Results for 'no miracles'

986 found
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  1. The No‐Miracles Argument for Realism: Inference to an Unacceptable Explanation.Greg Frost-Arnold - 2010 - Philosophy of Science 77 (1):35-58.
    I argue that a certain type of naturalist should not accept a prominent version of the no-miracles argument (NMA). First, scientists (usually) do not accept explanations whose explanans-statements neither generate novel predictions nor unify apparently disparate established claims. Second, scientific realism (as it appears in the NMA) is an explanans that makes no new predictions and fails to unify disparate established claims. Third, many proponents of the NMA explicitly adopt a naturalism that forbids philosophy of science from using any (...)
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  2. The" No Miracles" Justification of Induction.Mario Alai - 2009 - Epistemologia 32 (2):303.
    Il problema apparentemente insolubile di una giustificazione non circolare dell’induzione diverrebbe più abbordabile se invece di chiederci solo cosa ci assicura che un fenomeno osservato si riprodurrà in modo uguale in un numero potenzialmente infinito di casi futuri, ci chiedessimo anche come si spiega che esso si sia manifestato fin qui in modo identico e senza eccezioni in un numero di casi finito ma assai alto. E’ questa l’idea della giustificazione abduttiva dell’induzione, avanzata in forme diverse da Armstrong, Foster e (...)
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  3. On the No Miracle Argument.Alejandro Victor Thiry - 2018 - Aporia 28 (2):1-9.
    The dispute between scientific realism and anti-realism is one of the most exciting topics in the current general philosophy of science. In the debate, the anti-realists attack their opponents with two main arguments, the pessimistic induction and the underdetermination of theories by all possible data. The realists, on the other hand, defend their position through the famous no miracle argument, which seems to be their most important standpoint. In this paper, I will expose two reconstructions of this argument and will (...)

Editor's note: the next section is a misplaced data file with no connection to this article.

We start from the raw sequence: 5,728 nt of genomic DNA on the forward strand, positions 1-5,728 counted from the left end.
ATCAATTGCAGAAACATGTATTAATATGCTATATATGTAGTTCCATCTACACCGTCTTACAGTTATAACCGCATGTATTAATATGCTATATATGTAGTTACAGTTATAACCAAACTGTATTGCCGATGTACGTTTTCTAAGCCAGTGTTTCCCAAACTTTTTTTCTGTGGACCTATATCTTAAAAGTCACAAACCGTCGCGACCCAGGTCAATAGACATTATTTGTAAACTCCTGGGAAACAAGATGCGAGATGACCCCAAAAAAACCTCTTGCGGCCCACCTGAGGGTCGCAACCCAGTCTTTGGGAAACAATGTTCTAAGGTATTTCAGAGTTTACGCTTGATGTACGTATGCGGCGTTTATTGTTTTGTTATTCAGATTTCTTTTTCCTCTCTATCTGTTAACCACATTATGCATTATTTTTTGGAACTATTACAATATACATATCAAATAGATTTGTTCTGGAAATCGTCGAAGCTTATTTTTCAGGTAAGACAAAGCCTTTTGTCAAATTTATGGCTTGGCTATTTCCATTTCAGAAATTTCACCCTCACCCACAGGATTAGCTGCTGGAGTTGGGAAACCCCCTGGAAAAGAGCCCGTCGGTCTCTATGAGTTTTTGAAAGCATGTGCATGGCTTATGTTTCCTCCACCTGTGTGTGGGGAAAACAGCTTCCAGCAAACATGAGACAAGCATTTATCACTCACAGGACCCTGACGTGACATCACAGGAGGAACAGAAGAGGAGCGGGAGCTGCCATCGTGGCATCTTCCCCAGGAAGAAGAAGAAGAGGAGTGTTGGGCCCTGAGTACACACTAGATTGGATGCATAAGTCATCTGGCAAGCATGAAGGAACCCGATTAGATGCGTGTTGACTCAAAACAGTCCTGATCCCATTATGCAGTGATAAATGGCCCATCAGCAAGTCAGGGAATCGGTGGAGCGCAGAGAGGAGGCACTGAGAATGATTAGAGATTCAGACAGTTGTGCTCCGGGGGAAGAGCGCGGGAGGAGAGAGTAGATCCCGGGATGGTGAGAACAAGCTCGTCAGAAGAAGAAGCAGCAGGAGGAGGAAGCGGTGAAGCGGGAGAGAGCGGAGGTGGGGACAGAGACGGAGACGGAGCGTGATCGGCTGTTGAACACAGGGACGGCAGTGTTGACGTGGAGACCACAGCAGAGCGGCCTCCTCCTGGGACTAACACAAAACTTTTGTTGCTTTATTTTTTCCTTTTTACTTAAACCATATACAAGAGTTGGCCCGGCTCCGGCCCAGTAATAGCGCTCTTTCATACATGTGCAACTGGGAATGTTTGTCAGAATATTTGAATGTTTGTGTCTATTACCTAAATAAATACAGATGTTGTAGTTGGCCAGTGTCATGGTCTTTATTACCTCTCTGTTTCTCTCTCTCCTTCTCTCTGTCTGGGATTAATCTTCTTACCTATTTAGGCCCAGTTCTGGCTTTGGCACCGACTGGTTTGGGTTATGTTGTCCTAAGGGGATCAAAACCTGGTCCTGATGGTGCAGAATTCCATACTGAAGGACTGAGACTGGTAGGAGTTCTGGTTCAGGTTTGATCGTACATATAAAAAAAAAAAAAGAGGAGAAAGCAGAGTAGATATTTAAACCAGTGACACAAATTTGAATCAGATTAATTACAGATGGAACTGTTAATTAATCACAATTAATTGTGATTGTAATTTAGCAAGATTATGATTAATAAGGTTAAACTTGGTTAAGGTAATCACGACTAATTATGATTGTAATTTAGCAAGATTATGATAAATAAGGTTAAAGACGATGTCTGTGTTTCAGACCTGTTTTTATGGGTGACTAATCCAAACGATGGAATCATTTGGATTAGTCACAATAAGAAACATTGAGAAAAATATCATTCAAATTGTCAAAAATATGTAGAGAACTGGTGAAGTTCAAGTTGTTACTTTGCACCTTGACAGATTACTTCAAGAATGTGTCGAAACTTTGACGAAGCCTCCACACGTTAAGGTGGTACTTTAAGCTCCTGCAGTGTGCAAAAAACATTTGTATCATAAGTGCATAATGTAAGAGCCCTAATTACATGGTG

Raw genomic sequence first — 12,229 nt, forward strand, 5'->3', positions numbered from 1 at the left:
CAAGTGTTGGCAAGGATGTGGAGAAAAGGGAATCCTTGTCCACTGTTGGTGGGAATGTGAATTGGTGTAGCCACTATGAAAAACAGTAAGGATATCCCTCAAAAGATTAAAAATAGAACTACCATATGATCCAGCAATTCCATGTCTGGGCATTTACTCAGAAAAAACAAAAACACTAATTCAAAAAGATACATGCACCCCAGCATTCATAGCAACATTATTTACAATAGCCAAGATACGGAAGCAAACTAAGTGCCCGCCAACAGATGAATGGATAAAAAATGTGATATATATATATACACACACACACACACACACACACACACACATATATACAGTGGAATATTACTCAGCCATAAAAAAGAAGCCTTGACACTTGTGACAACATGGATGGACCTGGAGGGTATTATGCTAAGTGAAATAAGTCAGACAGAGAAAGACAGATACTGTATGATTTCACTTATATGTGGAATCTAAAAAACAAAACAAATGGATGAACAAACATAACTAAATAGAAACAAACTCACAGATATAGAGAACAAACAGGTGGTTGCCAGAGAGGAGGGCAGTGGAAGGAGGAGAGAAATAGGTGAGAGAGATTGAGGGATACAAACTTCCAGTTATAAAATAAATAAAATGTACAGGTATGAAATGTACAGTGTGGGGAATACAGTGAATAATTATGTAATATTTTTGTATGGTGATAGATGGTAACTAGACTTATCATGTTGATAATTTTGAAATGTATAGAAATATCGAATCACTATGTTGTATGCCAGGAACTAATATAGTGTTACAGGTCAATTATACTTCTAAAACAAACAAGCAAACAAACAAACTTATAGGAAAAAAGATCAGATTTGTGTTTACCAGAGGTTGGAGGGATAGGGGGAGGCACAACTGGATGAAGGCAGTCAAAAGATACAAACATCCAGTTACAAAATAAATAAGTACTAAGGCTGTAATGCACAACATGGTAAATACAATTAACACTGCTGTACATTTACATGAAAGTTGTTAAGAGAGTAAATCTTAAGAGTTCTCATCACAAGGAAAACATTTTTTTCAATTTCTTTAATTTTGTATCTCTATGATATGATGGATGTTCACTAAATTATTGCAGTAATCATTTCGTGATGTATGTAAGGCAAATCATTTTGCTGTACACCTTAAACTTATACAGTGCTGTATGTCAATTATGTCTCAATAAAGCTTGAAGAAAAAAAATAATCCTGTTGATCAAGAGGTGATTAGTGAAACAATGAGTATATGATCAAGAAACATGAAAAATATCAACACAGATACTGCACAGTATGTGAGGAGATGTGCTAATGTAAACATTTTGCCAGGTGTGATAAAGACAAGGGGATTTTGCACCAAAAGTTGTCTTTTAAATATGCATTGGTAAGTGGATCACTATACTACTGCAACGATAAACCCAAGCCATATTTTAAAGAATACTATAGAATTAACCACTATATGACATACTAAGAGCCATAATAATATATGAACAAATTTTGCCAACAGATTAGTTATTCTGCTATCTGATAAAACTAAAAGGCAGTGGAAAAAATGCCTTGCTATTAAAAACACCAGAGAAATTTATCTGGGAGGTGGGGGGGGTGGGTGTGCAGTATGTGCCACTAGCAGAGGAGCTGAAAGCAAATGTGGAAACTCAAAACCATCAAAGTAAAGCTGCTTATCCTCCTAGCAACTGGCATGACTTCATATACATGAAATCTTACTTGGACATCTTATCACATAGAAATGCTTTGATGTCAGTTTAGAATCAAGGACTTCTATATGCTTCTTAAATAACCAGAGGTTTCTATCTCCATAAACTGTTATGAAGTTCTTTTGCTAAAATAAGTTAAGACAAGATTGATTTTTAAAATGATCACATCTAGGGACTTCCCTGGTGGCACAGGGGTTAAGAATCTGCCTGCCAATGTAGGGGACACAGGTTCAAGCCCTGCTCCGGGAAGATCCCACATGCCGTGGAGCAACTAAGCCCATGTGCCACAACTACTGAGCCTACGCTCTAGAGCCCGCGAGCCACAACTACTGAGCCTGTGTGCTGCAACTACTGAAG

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  4. The Defense of Scientific Realism —From “No-Miracle Argument”.Huitong Zhou - manuscript
    The No-Miracle Argument (NMA) is one of the main argumentation frameworks of scientific realism. Many rebuttals have been offered by antirealists around NMA, the important of which are the Pessimistic Meta-induction (PMI), the Circular Argument, and the Underdetermination of Theory by Evidence. This essay attempts to defend NMA and scientific realism by refuting these three major refutations.
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  5. Doing away with the No Miracles Argument.Simon Fitzpatrick - 2013 - In Dennis Dieks & Vassilios Karakostas (eds.), Recent Progress in Philosophy of Science: Perspectives and Foundational Problems. Springer.
    The recent debate surrounding scientific realism has largely focused on the “no miracles” argument (NMA). Indeed, it seems that most contemporary realists and anti-realists have tied the case for realism to the adequacy of this argument. I argue that it is mistake for realists to let the debate be framed in this way. Realists would be well advised to abandon the NMA altogether and pursue an alternative strategy, which I call the “local strategy”.
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  6. Das No-Miracle Argument als ein Schluss auf die beste Erklärung.Johannes Heinle - manuscript